By typing or writing my full legal name below, I confirm that I have read and understood

the academic integrity statement above.

Blake VanBerlo 2022 v1.2 Page 2 of 11

CS 486/686 Winter 2022 Assignment 2

Instructions

Submit any written solutions in a file named writeup.pdf to the A2 Dropbox on Learn.

If your written submission on Learn does not contain one file named writeup.pdf, we

will deduct 5 marks from your final assignment mark.

Submit any code to Marmoset at https://marmoset.student.cs.uwaterloo.ca/.

Grades for the programming component are determined by the unit tests in the “As-

signment 2 (Final)” project on Marmoset The “Assignment 2 (Weeks 1 & 2)” and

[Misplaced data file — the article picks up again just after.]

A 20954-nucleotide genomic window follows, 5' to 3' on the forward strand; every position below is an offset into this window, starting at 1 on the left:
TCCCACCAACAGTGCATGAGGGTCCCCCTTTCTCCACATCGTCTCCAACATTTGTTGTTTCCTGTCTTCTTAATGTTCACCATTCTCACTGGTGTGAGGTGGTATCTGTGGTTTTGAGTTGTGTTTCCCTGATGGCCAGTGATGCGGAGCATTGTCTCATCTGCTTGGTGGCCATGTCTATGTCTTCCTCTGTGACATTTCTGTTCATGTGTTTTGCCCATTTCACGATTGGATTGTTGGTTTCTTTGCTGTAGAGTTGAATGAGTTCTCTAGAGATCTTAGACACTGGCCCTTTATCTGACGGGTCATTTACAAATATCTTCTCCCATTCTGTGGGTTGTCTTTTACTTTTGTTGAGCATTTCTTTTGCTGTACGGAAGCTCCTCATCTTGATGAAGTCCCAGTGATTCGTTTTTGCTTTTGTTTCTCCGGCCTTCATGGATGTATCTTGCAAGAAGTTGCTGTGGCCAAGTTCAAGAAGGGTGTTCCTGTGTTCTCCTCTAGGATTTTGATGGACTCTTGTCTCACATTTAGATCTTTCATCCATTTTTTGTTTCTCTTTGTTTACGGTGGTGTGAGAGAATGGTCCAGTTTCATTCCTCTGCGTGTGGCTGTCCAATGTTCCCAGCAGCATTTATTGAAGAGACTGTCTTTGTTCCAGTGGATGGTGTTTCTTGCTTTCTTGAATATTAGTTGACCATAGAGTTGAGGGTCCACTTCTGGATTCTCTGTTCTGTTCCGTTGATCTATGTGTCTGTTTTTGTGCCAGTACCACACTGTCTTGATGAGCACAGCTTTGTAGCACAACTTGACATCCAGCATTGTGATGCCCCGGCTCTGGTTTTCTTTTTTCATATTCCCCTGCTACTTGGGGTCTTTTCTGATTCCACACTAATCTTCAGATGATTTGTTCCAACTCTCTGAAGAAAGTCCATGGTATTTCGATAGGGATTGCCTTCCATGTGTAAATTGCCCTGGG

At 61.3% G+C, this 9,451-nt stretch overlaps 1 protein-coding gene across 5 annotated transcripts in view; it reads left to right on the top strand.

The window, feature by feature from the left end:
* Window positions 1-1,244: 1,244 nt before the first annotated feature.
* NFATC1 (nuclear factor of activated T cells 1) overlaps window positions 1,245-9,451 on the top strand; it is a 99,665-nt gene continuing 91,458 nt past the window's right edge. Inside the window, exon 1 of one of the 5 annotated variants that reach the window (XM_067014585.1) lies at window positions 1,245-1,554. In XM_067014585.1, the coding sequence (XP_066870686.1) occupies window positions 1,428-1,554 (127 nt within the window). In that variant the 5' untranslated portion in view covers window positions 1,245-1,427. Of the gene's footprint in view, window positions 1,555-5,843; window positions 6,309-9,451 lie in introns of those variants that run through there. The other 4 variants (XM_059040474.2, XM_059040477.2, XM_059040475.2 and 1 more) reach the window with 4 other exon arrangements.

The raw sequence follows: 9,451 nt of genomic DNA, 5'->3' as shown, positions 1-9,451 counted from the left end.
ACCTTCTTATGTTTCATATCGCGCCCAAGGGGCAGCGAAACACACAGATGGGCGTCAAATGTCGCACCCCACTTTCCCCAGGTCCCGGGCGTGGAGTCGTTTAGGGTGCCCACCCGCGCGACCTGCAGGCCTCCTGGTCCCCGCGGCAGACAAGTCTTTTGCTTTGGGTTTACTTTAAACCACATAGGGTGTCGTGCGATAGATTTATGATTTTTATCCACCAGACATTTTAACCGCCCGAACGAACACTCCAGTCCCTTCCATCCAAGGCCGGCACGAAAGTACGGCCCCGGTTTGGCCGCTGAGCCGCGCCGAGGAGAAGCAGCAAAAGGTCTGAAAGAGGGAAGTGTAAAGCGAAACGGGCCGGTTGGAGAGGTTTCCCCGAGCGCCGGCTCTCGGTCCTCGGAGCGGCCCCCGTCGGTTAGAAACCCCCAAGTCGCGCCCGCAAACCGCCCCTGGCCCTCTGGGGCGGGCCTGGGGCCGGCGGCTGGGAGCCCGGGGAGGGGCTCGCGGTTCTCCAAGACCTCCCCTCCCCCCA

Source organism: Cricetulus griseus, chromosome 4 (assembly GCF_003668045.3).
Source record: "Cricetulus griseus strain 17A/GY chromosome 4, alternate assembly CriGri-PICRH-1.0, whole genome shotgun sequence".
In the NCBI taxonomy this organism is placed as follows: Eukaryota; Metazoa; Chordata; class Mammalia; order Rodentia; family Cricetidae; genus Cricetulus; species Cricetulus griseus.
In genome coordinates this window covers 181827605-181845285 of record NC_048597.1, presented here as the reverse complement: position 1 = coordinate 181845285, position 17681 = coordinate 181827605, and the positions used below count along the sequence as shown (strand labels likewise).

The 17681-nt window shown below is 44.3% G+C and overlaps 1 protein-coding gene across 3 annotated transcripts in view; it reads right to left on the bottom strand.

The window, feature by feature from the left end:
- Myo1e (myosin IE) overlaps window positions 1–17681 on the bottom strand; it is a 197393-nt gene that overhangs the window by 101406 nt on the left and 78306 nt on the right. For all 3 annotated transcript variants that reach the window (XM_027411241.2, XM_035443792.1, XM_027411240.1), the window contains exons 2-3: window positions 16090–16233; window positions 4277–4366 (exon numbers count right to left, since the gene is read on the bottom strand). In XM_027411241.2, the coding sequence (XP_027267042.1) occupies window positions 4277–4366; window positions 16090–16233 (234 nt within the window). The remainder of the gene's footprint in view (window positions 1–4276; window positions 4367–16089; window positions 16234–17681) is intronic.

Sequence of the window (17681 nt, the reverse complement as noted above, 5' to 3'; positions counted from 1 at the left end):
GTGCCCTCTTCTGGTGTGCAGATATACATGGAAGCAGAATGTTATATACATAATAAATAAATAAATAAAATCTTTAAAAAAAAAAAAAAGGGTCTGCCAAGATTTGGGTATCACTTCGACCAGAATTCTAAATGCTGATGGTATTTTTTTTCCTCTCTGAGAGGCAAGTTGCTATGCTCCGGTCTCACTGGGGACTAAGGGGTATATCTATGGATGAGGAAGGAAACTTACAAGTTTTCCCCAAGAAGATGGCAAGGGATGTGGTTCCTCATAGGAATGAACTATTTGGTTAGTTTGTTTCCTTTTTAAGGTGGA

“Assignment 2 (Week 3)” projects contain ungraded public test suites meant to help

you debug, and they are only temporarily available.

No late assignment will be accepted. This assignment is to be done individually.

I strongly encourage you to complete your write-up in LaTeX, using this source file.

If you do, in your submission, please replace the author with your name and student

number. Please also remove the due date, the Instructions section, and the Learning

goals section. Thanks!

Lead TAs:

– Question 1: Kelechi Ogueji (kelechi.ogueji@uwaterloo.ca)

– Question 2: Steven Lawrence (steven.lawrence@uwaterloo.ca)

The TAs’ office hours will be scheduled on MS Teams.

Learning goals

Inference in Bayesian Networks